The idea that governments, not private owners, should control the use of land gained great momentum in 1976, when the United Nations Conference on Human Settlements, meeting in Vancouver, British Columbia, declared:

Land… cannot be treated as an ordinary asset, controlled by individuals and subject to the pressures and inefficiencies of the market. Private land ownership is also a principal instrument of accumulation and concentration of wealth and therefore contributes to social injustice…. Public control of land is therefore indispensable….

Both William K. Reilly, future administrator of the Environmental Protection Agency, and Carla A. Hills, future U.S. trade representative who negotiated the World Trade Organization, signed this document for the United States.

Five years later, in 1981, the city of Detroit took 1,500 privately owned homes, not for public use, but for what the city said was a public benefit: the construction of a new General Motors plant.

Six years later, in 1987, the World Commission on Environment and Development declared that development should be “sustainable,” defined to be:

…development that meets the needs of the present without compromising the ability of future generations to meet their own needs.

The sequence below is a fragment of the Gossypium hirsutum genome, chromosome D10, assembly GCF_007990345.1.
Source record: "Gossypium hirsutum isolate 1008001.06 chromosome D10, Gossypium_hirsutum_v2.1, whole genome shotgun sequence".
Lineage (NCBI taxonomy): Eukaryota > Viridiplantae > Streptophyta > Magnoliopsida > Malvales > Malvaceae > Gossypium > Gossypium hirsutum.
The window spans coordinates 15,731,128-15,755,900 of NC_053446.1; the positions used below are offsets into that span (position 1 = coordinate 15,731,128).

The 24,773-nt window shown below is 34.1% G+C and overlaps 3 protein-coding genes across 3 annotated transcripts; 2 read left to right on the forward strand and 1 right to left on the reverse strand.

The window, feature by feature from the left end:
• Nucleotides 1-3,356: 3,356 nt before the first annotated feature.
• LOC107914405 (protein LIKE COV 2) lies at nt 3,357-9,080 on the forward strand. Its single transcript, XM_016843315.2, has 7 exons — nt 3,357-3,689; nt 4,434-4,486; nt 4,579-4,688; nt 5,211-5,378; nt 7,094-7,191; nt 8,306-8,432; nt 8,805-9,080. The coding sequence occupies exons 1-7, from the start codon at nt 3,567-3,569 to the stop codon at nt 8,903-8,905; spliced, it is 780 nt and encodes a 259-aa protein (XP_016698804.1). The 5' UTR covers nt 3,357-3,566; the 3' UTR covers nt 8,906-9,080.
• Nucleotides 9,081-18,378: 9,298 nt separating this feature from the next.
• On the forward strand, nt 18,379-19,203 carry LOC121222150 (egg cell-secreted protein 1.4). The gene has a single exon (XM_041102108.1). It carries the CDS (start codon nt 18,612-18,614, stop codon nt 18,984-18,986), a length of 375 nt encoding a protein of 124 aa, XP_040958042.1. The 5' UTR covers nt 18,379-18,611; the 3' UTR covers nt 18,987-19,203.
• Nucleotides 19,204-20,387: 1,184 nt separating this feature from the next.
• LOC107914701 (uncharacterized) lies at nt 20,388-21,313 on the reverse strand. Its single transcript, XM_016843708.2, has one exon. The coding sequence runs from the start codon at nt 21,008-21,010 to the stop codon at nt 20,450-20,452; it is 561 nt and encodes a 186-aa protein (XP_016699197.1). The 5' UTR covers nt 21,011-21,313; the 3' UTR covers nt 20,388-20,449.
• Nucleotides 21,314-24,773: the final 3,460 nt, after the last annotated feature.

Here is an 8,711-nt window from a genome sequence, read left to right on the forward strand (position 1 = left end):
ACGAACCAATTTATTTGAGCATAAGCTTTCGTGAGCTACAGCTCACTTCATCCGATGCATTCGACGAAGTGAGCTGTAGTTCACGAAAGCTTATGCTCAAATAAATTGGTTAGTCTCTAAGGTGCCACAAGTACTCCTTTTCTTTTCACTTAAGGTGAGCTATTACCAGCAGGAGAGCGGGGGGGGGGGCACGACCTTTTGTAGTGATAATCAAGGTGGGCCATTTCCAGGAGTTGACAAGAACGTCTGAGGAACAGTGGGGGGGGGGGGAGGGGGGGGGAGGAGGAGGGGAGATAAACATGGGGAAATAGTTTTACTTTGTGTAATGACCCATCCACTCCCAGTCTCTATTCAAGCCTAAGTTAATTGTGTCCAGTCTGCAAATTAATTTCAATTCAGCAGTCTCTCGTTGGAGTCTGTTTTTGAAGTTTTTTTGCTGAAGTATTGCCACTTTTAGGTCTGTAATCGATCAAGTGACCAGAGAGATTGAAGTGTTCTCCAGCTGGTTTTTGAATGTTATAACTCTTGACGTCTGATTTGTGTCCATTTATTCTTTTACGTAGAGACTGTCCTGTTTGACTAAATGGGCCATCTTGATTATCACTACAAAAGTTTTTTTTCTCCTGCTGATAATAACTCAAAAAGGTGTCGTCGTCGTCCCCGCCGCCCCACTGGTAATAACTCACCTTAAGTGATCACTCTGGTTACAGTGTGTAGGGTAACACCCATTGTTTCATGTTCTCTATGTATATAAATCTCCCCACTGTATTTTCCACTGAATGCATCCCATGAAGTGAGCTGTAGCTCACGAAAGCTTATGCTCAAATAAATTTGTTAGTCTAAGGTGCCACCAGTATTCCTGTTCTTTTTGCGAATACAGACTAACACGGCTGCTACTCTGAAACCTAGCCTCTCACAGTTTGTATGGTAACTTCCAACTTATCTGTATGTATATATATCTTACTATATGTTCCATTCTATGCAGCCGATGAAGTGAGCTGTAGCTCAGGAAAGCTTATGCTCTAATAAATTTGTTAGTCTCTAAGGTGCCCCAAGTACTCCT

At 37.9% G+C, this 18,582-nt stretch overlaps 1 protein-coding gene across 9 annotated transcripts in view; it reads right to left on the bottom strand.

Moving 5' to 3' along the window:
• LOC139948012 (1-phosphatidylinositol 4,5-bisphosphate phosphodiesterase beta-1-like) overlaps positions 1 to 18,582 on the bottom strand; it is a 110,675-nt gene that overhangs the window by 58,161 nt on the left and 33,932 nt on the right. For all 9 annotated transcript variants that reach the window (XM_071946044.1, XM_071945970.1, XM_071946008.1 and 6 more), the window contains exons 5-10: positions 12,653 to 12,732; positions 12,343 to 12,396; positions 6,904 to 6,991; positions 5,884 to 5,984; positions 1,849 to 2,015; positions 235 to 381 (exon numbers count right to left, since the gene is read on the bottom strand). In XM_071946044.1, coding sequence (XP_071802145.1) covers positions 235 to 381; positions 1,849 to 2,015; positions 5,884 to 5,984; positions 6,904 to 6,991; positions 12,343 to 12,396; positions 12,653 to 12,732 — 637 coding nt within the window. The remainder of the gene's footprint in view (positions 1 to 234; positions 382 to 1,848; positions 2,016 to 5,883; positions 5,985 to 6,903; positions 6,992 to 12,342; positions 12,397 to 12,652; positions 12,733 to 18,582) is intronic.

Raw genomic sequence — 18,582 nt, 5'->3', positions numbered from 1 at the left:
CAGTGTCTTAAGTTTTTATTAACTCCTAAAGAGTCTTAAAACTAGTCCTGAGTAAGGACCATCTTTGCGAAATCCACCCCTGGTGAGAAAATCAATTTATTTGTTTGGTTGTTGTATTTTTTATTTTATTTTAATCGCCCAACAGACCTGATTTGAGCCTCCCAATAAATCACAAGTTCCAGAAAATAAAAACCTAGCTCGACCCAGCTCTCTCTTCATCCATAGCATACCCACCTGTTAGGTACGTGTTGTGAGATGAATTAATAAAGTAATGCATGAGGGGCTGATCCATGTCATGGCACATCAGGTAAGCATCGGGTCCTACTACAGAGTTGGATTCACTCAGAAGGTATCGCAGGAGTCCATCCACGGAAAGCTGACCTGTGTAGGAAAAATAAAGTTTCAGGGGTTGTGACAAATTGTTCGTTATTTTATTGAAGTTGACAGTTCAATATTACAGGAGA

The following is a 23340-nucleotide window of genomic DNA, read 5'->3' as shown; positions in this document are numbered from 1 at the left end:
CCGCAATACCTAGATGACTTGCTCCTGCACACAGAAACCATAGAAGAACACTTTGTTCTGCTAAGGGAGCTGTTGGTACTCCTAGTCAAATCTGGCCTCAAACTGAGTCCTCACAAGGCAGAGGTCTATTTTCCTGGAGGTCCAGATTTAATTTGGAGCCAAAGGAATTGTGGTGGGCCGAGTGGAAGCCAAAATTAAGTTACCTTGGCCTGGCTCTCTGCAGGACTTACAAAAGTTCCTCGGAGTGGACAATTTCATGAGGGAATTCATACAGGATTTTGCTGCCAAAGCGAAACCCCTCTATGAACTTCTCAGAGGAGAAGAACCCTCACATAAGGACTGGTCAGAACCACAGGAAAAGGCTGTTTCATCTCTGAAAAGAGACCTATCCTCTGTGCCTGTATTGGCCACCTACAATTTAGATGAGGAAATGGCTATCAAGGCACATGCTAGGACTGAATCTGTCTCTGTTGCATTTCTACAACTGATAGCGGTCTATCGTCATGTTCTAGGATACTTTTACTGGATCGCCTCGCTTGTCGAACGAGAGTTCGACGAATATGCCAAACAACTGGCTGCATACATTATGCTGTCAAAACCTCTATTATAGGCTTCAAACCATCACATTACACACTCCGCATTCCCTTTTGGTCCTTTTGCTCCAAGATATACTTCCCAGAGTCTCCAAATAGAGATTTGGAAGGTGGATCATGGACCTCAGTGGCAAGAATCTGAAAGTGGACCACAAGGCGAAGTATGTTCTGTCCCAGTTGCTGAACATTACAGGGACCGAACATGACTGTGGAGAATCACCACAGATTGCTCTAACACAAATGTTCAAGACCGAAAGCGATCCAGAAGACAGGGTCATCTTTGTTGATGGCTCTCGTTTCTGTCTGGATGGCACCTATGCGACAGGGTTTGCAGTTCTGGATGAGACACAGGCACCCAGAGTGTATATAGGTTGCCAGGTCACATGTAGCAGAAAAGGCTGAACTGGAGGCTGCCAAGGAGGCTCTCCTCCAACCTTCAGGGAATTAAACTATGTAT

The Commission’s final report, “Our Common Future,” declared that in order for development to be “sustainable,” government must manage development to ensure that it is socially equitable, and environmentally safe. The key words here are “government must manage.”

Five years later, in 1992, the U.N. Conference on Environment and Development produced Agenda 21, signed by 179 nations, including the United States. This document spells out in 40 chapters of very specific recommendations just how government must manage development to ensure that it is socially equitable and environmentally safe.

Bottomless Pit from Bunyan's Pilgrim's Progress

From the Henry Altemus edition of John Bunyan's *Pilgrim's Progress,* USA public domain

Neither private property rights, nor the U.S. Constitution is given any respect in Agenda 21. Nevertheless, since the creation by execution order of the President’s Council on Sustainable Development in 1993, the federal government, and state and local governments, have been focused on implementing the policy recommendations contained in Agenda 21, disguised as “Smart Growth,” implemented at the local level through “Comprehensive Land Use Plans.”

Freedom cannot survive government management. The U.S. Constitution designed a government managed by the people; Progressives have disregarded the Constitution and fundamentally transformed government – to manage the people.

Since the post-war peak of American productivity in the 1950s, the U.S. Constitution, and consequently, individual freedom, have been consistently and deliberately eroded by the progressive influence in society, and especially in government. The tidal wave of progressivism that washed over Washington in 2008 drowned the nation in debt, in its search for “social equity” and “environmental safety.”

It should now be abundantly clear that without the U.S. Constitution, and the freedom from government management it guarantees, the American experiment in self-government stands at the edge of a cliff, about to fall into the abyss of history.